In today's lecture, it was a bit unclear to me regarding slides 4, 5, 6 ... and later slide 12. I agree what was said regarding slide 4 -- that at the end of execution, both registers will contain the value 6. However, it appears to me that this is NOT the case for slide 5 with common clock (seems that registers will swap values with each clock cycle). And what about slide 6 ... depends on whether the last 2 instructions are executed sequentially or concurrently ? Similarly, for slide 12 (& slide 13). With a common clock, what happens to blocks B, C, & D during the first 3 clock cycles until the pipeline is "loaded". Are we to assign some initial conditions to the appropriate registers (during power-on-reset or equivalent) such that whatever values reside on the output registers are loaded into the successive register -- until the first 4 clock cycles are finally achieved ? I am an analog engineer, dabbling here. Thanks.
@lleiva: "the synthesis from C/C+ is effective in terms of time and area? "
The big advantage of HLS (sythesis from C/C ) is that it allows you to explore lots of different implementation options -- you can make something very area effcients (by resource sharing) but have lower performance, or use a lot of area (resources in FPGA terms) and have higher performance -- like all engineering it's a tradeoff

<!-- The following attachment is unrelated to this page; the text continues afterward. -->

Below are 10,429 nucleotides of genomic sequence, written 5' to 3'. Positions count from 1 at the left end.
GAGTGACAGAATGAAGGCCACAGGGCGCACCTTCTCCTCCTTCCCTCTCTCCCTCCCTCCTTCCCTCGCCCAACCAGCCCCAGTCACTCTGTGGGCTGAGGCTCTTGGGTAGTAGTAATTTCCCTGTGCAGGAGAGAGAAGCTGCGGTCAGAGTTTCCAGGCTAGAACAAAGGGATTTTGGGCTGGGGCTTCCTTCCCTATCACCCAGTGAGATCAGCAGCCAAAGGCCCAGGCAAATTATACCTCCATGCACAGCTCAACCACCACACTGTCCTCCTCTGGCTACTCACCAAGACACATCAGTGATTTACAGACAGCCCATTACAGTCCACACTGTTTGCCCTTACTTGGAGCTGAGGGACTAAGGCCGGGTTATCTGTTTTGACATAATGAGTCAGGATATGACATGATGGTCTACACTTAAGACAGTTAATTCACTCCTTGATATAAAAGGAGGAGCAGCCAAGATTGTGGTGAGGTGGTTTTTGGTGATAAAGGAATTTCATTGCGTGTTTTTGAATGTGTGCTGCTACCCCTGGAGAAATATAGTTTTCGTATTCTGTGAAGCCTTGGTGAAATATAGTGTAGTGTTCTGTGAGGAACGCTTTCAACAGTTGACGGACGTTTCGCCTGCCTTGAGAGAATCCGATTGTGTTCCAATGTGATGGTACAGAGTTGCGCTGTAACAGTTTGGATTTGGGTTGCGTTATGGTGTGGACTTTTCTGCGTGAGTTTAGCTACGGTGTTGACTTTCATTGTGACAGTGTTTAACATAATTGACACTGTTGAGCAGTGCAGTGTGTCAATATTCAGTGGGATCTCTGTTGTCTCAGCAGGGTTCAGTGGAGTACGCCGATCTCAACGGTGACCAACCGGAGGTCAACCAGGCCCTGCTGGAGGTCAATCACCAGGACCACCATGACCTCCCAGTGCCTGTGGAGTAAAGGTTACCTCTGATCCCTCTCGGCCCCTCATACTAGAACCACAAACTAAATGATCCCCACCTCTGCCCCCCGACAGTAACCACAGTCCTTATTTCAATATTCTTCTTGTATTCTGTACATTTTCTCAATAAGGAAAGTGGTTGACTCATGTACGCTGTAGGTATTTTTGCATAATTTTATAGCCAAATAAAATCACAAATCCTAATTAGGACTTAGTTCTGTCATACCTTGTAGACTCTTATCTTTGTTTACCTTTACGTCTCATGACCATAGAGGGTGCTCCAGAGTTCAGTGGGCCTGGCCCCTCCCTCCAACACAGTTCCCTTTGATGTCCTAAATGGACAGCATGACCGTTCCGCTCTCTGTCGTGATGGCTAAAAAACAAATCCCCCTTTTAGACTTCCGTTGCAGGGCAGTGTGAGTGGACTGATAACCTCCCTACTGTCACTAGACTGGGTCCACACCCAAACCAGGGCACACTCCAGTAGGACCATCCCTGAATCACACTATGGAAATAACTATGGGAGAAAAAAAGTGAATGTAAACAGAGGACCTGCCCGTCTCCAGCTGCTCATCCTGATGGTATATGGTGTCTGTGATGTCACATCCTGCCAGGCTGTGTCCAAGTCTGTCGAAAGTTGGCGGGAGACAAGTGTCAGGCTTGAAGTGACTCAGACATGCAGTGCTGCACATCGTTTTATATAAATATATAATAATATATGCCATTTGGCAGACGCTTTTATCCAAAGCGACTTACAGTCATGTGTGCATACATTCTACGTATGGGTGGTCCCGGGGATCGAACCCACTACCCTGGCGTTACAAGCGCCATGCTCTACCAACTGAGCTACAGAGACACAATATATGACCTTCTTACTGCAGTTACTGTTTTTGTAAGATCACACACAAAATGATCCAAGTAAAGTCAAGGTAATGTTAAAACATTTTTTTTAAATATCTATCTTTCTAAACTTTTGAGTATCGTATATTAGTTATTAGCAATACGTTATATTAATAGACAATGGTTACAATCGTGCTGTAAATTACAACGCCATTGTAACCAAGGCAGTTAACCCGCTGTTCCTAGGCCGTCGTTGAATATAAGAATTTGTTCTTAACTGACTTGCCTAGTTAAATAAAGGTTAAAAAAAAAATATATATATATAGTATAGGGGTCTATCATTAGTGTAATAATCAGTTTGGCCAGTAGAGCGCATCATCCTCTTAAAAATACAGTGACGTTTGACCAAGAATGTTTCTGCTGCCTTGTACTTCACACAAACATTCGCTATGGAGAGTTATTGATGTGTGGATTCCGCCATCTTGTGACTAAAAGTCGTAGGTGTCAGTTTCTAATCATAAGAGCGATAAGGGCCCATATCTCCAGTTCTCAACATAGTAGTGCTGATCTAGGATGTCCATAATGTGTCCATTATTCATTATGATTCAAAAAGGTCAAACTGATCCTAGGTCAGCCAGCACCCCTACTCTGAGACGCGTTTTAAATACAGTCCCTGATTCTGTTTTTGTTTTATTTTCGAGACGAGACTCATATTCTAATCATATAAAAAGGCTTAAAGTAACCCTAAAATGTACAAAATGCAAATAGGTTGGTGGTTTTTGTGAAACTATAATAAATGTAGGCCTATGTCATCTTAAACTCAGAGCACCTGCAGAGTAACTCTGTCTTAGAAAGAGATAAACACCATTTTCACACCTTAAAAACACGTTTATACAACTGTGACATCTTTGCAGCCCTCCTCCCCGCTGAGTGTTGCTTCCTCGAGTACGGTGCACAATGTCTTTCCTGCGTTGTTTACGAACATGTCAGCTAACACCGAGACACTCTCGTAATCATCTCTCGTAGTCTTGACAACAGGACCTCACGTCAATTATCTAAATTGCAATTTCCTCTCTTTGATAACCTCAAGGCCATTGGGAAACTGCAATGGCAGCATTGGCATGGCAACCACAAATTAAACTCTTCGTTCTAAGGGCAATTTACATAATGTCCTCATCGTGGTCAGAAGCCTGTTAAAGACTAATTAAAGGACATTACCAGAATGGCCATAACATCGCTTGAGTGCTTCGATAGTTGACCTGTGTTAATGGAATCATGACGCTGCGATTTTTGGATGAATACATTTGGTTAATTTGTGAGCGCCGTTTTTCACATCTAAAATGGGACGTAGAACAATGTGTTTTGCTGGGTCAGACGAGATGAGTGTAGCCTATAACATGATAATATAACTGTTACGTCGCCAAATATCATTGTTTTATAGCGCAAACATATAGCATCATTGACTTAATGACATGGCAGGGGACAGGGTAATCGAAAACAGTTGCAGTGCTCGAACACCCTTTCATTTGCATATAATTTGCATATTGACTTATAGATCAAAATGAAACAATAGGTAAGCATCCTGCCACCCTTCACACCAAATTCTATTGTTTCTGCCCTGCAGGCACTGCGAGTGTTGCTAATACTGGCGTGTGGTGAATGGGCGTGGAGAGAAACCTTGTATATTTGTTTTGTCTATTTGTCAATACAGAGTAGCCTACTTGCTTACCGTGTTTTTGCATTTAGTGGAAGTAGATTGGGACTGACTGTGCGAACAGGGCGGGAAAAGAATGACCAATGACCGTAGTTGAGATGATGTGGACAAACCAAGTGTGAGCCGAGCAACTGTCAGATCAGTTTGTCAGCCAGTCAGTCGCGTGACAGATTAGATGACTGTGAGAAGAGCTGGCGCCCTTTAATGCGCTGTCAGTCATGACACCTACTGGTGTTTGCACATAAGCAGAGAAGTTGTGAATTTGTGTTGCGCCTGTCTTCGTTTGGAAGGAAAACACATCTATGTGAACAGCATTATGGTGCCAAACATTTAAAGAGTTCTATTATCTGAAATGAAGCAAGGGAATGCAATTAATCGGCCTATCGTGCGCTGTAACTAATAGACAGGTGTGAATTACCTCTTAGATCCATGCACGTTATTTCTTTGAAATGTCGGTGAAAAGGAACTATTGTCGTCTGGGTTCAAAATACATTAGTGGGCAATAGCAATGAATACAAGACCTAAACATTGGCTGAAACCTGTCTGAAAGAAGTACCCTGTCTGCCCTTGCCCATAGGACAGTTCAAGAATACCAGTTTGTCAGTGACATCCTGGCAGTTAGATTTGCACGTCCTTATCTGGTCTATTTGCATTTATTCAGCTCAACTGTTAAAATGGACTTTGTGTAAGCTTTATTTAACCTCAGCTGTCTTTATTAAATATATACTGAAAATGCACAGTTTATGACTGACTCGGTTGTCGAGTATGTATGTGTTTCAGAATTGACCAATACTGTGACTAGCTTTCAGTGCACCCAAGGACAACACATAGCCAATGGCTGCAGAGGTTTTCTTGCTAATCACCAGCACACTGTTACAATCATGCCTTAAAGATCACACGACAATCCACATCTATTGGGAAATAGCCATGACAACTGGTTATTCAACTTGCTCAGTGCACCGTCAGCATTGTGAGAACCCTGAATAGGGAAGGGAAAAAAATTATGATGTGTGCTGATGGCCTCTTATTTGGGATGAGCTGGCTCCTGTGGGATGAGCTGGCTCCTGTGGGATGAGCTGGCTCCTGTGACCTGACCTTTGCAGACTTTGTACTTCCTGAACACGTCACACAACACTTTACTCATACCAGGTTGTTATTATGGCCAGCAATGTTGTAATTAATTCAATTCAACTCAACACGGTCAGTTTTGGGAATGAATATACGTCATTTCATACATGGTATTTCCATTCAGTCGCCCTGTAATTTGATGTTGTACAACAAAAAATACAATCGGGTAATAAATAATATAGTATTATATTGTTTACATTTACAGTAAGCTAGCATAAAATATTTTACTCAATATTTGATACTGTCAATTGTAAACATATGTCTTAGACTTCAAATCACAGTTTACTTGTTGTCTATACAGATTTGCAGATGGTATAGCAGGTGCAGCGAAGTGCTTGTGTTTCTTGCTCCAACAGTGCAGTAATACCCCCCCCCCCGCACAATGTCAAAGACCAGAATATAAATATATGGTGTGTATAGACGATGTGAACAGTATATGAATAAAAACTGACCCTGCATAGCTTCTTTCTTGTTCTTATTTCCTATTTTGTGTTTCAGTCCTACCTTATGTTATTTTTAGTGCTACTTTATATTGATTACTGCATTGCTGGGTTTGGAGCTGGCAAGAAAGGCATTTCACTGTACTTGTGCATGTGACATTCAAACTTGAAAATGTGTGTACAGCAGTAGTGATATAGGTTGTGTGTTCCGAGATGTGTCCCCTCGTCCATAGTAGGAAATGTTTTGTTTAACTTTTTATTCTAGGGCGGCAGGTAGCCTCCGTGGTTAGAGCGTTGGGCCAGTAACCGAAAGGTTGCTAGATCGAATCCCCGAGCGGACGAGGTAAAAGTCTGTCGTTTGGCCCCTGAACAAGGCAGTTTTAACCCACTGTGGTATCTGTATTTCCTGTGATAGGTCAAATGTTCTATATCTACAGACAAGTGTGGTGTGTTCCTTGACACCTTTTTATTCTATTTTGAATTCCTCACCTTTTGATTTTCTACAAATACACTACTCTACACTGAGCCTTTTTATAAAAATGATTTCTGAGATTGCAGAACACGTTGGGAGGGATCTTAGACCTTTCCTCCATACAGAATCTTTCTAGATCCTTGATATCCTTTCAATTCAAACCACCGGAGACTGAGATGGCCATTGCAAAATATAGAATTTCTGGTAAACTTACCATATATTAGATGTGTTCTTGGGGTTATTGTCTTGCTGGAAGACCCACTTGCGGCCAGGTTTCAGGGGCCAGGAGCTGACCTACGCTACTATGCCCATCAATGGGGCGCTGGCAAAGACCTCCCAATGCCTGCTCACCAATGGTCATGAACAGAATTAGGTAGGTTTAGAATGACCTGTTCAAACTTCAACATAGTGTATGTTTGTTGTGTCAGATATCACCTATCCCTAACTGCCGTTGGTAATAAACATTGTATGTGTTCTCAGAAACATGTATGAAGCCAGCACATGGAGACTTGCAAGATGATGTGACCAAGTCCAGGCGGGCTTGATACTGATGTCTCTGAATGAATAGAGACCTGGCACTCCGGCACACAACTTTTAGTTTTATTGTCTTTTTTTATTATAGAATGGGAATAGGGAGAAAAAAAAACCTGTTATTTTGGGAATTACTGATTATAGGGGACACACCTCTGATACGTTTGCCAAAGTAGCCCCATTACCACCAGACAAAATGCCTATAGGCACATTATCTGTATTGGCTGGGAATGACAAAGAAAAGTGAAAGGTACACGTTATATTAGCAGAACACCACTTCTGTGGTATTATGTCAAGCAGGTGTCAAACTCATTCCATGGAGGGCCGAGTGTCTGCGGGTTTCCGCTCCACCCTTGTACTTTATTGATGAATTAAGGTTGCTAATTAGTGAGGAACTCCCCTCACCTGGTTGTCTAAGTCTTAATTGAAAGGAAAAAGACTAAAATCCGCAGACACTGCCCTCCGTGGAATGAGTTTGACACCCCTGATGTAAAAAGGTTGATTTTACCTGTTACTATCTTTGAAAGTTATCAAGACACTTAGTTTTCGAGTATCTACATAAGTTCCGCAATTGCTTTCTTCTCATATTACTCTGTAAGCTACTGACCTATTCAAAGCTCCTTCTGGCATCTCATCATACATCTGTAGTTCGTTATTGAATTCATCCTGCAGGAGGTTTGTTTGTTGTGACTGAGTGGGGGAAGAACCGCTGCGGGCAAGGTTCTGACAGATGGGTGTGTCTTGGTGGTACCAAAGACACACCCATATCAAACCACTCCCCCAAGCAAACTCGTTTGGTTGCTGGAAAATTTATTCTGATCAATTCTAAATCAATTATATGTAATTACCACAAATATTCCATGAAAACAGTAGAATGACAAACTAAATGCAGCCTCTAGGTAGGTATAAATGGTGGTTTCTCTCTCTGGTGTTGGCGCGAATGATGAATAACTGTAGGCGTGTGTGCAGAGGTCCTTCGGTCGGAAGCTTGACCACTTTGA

@Cristian: "Is EDA community waiting/seeking for a new better HDL?"
Hard to say -- there are some issues with VHDL and Verilog that are confusing -- like "assignments" -- you have to remember that these languages are 20 years old now. Languages like MyHDL are based on newer concepts that make them easier to understand and use -- but there's a lot of "inertia" when it comes to moving to something new
@lucava: Re your question "Question: why are the different blocks not loaded with data at clock #1 ?"
Tis is a good question -- in fact they are all loaded at clock #1, the problem is that before clock #1 they all contain random "stuff" -- on click #1 we load the "good" values from the inputs into blovk A, and the random/unknown values from block A into Block B .. as we ckke on clocking things we get rid of the unknown / random values
Have been writing embedded software in an ASIC/SoC design environment for about 11 years. The software has been targeted at hardware validation, hardware debug, as well as production software for the final end product.
A testbench is simply a HDL module that instantiates the module you want to test and provides input stimulus. It's just another .vhd or .v file. Xilinx ISE can generate the basic skeleton for you. Maybe Quartus can as well.
The difference between synthesis and compilation: Compilation turns your code into an ordered sequence of instructions run by the processor. Synthesis turns your HDL into what is essentially physical hardware - more equivalent to the processor itself than the instructions being run on it.
What are the engineering and design challenges in creating successful IoT devices? These devices are usually small, resource-constrained electronics designed to sense, collect, send, and/or interpret data. Some of the devices need to be smart enough to act upon data in real time, 24/7. Are the design challenges the same as with embedded systems, but with a little developer- and IT-skills added in? What do engineers need to know? Rick Merritt talks with two experts about the tools and best options for designing IoT devices in 2016. Specifically the guests will discuss sensors, security, and lessons from IoT deployments.